translated from Spanish: Rethinking the idea of social democracy

Those who adhere to social democracy in Chile have a serious problem of definitions. They are caught up in the dissonance between an imaginary of social democracy in the developed world, and the Chilean reality of progressive governments that have never managed to consolidate a welfare regime that resembles social democracy. But the problem goes even beyond the Social Democrats, because in different political sectors there are those who may be attracted to ideas of this political current. The policies implemented by social democracy are so broad that they can be even in politically opposed sectors depending on the context. Today, with a favourable world stage for these ideas, the question is whether the Social Democrats will dare to think about social democracy into the future or become entrenched in the past.
Let’s start with some conceptual clarifications. In its theoretical dimension, social democracy corresponds to the synthesis between socialism and liberalism, in terms of its vindication of the demands of wage workers and adherence to representative democracy as a regime for achieving political ends. As a result, social democracy has contributed greatly to the consolidation of the «welfare state» model or welfare regimes, which are nothing more than conciliation between the world of capital and labour through the state, to ensure universal social rights and a more equitable distribution of wealth within a capitalist system. This «welfare capitalism» was consolidated between the 1940s and 1970s in Europe and the United States, and since the 1980s has undergone various transformations with the future of economic crises and the onslations of neoliberalism. However, it remains a fundamental pillar of developed societies, their resilience points out that the so-called «welfare state crisis» is rather a transitional adaptation depending on the type of economic crisis and the alternatives available. Here the Scandinavian and German welfare regimes stand out, for their scope and sustained development, as the models that come closer to the Social Democratic ideal, but even these models, today require to be rethinked; the substantive debate is how and in what sense.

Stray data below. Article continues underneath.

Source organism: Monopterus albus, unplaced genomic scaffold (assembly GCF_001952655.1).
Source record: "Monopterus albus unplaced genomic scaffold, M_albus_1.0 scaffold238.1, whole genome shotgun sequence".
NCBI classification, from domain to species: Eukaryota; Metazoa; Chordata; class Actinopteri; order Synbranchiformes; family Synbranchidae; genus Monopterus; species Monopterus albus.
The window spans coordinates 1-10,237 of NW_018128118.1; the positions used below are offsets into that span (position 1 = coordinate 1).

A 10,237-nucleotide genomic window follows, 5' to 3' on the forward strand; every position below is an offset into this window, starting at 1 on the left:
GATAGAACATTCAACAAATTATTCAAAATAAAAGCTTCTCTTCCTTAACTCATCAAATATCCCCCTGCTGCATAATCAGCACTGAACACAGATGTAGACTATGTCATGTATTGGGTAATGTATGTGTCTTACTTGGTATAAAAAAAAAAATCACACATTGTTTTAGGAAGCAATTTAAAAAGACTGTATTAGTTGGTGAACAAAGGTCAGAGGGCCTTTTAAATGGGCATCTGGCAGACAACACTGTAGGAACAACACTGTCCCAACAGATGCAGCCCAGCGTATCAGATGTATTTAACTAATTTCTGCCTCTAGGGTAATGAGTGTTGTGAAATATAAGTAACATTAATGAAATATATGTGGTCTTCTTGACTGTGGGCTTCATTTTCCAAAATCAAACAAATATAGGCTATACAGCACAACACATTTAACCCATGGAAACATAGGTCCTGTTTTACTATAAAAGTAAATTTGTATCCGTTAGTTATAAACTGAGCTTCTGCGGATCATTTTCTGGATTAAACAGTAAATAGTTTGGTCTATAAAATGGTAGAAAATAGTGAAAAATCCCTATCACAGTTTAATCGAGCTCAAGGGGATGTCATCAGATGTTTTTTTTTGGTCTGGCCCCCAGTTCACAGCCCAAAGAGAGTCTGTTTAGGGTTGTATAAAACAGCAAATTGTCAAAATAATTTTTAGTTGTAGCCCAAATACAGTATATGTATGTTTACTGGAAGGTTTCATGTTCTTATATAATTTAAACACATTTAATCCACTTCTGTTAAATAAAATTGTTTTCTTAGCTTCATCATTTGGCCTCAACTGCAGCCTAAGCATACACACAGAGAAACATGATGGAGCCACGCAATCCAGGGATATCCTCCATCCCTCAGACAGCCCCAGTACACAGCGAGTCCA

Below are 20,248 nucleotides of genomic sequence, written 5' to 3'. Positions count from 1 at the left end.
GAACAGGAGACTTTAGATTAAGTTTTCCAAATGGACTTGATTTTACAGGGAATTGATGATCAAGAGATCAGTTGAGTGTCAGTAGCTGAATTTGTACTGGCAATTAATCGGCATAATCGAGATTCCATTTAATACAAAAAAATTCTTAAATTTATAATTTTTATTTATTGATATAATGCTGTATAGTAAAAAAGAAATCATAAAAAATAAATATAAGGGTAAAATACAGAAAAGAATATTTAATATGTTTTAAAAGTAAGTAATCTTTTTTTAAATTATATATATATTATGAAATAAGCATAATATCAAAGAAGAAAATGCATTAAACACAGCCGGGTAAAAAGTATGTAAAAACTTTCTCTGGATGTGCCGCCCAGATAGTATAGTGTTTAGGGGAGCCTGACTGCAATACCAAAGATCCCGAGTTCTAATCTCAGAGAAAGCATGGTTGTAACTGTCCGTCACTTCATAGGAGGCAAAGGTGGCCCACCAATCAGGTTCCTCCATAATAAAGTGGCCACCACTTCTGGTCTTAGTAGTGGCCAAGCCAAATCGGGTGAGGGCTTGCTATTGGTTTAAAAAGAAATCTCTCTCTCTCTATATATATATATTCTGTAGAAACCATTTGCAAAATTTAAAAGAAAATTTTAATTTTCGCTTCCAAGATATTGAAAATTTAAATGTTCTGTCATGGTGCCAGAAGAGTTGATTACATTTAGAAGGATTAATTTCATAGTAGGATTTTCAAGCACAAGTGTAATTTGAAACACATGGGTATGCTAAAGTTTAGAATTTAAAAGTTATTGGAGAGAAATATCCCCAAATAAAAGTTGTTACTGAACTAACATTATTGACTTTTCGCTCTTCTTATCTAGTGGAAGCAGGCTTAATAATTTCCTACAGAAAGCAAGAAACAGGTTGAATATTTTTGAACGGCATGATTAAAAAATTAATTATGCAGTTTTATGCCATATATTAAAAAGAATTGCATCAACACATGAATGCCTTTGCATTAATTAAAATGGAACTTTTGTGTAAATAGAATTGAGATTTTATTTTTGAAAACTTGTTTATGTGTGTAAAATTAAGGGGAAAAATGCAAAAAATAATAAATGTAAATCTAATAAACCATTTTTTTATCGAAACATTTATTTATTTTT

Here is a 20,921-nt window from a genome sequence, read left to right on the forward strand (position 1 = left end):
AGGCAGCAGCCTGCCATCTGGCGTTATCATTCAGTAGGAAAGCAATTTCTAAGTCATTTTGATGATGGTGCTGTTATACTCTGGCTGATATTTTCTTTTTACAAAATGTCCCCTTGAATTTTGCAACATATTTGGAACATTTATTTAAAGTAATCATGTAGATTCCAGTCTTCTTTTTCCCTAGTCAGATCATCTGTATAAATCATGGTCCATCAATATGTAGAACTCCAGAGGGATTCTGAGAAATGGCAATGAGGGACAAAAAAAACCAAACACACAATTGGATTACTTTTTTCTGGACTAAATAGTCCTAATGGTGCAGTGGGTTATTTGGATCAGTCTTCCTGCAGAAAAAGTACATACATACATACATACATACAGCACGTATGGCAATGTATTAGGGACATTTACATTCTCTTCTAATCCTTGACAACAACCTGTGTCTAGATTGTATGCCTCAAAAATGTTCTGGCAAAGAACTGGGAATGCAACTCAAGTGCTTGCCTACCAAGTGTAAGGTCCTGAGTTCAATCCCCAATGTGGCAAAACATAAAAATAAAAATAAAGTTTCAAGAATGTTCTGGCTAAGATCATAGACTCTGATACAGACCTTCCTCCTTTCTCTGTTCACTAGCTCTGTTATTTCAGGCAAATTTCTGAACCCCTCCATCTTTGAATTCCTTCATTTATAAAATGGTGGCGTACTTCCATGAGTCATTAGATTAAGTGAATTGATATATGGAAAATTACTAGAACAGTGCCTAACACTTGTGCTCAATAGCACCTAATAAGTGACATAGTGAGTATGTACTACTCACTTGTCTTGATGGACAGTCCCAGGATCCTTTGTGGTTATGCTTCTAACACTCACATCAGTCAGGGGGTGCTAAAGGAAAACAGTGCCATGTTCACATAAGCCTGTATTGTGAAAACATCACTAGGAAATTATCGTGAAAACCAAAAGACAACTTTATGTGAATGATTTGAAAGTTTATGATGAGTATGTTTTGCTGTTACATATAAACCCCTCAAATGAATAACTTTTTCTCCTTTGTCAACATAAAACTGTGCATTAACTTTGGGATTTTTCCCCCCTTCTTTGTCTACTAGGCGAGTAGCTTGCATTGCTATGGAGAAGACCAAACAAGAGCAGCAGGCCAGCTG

The truth is that social democracy has had a late ideological implementation on the Chilean left and although there have been governments with social democratic orientations, the existence of an effective welfare regime, even in its most liberal versions, has been nothing more than a frustrated yearning in the face of the hegemony of neoliberal ideas.
The rise of social democracy in Chile came with the government of Ricardo Lagos, who wanted to assimilate to European social democracy, but without building from Chile a clear alternative proposal to the neoliberal wave that had welfare regimes on its knees in Europe. Rather, he tried to join the «Third Way» of British Labour by Tony Blair, one of the most liberal and most criticized versions of social democracy, compared to other continental models that to this day remain in force. Despite the many successes of his government, Lagos was far from having results close to a social democratic regime, even in various aspects of social rights, neoliberalism was strengthened. For their part, Bachelet’s governments intended to build a more comprehensive social protection system and de-market social rights, but the results also do not come close to any effective welfare regime and problems are in sight. On the other hand, if the representative in her first term had some intention of approaching social democracy as a Latin American benchmark, in her second government she showed no such intention. Perhaps the alliance with the Communists could have made her give up so as not to strain the coalition any more than it already was.